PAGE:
Work in a Warming World (W3): Adapting Canadian Employment and Work to the Challenges of Climate Change, 2010-2015
Lead Investigator: Carla Lipsig-Mummé, York University
Context: Global climate change may be on everyone’s lips, but the silence about its impact on the world of work is deafening. Climate change is already shaking up the nature of work and the distribution of employment within and between countries, regions and communities, dislocating people and industries and communities. In Canada, key economic sectors are affected directly by climate change, or indirectly by measures to mitigate its effects, and by the emergence of green technologies. New occupations and professions are springing up and the possibility of new ways of working are crystallizing.
Yet here is the puzzle: Despite our growing concern about environmental sustainability in Canada, research on the implications of climate change for employment and work and its impact on education and training, public investment, infrastructure and regulation, has scarcely begun. Workplaces of every size and type—from farms to mines, to factories to offices, to stores to schools, to hospitals to home offices—are both significant producers of greenhouse gas emissions, and potentially powerful actors in containing global warming.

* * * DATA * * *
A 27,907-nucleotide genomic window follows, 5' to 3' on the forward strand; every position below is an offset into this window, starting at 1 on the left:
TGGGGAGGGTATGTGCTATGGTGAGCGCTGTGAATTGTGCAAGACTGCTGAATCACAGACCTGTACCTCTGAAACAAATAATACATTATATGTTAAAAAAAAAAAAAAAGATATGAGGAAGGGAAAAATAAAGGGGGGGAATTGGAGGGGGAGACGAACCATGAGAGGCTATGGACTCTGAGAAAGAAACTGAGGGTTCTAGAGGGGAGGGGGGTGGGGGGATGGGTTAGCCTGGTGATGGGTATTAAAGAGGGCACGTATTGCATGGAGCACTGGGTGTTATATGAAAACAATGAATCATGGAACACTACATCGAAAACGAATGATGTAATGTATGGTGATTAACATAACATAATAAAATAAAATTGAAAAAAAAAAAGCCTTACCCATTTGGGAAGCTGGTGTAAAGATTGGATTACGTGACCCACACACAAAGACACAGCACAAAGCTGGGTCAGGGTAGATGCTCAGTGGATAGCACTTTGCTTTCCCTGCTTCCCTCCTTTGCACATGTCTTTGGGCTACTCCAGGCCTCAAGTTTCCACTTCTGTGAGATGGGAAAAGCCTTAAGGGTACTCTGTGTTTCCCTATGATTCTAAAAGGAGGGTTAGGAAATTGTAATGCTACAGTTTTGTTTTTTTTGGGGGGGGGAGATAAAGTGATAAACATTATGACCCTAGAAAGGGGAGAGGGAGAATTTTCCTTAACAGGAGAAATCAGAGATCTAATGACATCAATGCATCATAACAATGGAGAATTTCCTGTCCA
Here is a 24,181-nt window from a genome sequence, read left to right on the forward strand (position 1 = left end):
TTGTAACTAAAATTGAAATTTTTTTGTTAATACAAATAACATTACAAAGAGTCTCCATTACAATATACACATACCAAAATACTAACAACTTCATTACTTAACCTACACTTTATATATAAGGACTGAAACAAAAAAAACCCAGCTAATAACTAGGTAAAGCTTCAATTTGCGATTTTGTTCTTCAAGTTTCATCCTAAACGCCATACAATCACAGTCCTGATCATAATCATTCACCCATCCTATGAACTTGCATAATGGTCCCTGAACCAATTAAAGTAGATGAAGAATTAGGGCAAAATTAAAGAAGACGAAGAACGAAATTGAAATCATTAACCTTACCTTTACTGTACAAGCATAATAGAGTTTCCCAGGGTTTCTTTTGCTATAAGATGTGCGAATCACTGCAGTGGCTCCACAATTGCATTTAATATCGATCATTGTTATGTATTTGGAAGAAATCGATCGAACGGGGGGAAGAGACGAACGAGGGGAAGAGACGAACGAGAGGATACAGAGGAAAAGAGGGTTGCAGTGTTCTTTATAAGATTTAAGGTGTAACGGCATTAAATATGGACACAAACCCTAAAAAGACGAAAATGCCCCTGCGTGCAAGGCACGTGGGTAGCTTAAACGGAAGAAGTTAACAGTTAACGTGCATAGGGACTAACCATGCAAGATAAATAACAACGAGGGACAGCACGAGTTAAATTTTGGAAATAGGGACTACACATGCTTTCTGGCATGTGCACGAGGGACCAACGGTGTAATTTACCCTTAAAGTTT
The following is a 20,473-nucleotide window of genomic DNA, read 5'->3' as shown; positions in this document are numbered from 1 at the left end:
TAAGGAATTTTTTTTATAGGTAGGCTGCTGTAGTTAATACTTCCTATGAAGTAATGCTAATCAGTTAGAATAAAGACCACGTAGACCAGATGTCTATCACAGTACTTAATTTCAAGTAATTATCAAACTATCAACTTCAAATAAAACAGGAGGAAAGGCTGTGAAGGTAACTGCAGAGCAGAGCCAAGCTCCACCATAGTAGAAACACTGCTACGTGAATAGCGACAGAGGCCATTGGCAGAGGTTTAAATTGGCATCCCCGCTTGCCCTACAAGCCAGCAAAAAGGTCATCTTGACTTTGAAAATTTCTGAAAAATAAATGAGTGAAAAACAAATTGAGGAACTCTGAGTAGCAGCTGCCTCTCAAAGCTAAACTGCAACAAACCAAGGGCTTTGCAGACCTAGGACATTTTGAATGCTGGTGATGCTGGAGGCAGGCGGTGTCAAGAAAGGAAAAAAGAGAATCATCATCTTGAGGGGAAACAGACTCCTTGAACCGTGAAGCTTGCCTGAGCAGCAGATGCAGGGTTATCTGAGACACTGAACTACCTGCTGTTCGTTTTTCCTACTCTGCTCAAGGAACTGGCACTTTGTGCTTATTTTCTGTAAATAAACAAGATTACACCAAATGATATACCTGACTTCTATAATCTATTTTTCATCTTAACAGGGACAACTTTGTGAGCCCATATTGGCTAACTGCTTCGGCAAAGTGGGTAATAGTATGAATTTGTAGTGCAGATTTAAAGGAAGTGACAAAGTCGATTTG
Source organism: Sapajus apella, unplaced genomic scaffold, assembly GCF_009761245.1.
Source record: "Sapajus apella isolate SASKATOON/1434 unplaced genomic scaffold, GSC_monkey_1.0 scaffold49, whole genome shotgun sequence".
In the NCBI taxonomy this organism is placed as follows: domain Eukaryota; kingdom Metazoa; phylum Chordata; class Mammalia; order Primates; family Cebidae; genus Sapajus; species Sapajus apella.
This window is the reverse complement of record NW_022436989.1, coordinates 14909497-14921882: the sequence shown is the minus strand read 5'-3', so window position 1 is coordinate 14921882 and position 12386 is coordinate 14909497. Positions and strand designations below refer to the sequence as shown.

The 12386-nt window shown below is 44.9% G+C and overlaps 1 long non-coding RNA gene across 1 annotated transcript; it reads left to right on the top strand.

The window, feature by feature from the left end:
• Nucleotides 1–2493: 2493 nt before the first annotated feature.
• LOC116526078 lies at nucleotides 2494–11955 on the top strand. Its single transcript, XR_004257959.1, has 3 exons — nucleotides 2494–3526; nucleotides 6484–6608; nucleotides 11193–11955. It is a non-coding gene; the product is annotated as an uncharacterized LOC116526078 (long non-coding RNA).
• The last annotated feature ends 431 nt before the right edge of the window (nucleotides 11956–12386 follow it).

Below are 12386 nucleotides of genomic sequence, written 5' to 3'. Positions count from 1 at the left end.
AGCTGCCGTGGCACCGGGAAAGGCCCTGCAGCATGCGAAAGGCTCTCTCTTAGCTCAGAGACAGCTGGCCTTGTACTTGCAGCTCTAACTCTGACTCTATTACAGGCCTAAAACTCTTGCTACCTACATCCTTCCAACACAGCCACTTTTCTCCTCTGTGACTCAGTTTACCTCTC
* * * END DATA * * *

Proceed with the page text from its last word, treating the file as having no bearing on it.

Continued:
The central research question is this: How can institutions of work adapt more effectively, and contribute more fully, to the struggle to contain global warming? How will the institutions of work be required to change in the face of climate change?
The Work in a Warming World research programme has four goals:
• Map and evaluate how well labour market organizations are assessing and responding to the impact of climate change on work and employment in their sectors.
• Engage community partners specialising in training, environmental advocacy and work organization in identifying critical spaces for the adaptation of work and employment.
• Turn research into solutions for practical problems, on three levels: linking environment and employment policy; developing and introducing environmentally responsible employment and work practices; greening curriculum at all levels and broadening the environmental focus of active labour market transitions.
• Train a Canadian generation of researchers in the social dimensions of climate change.
In service to these goals, we are developing an ongoing dialogue between climate scientists, workplace organizations and academic researchers in the social and environmental sciences, and law.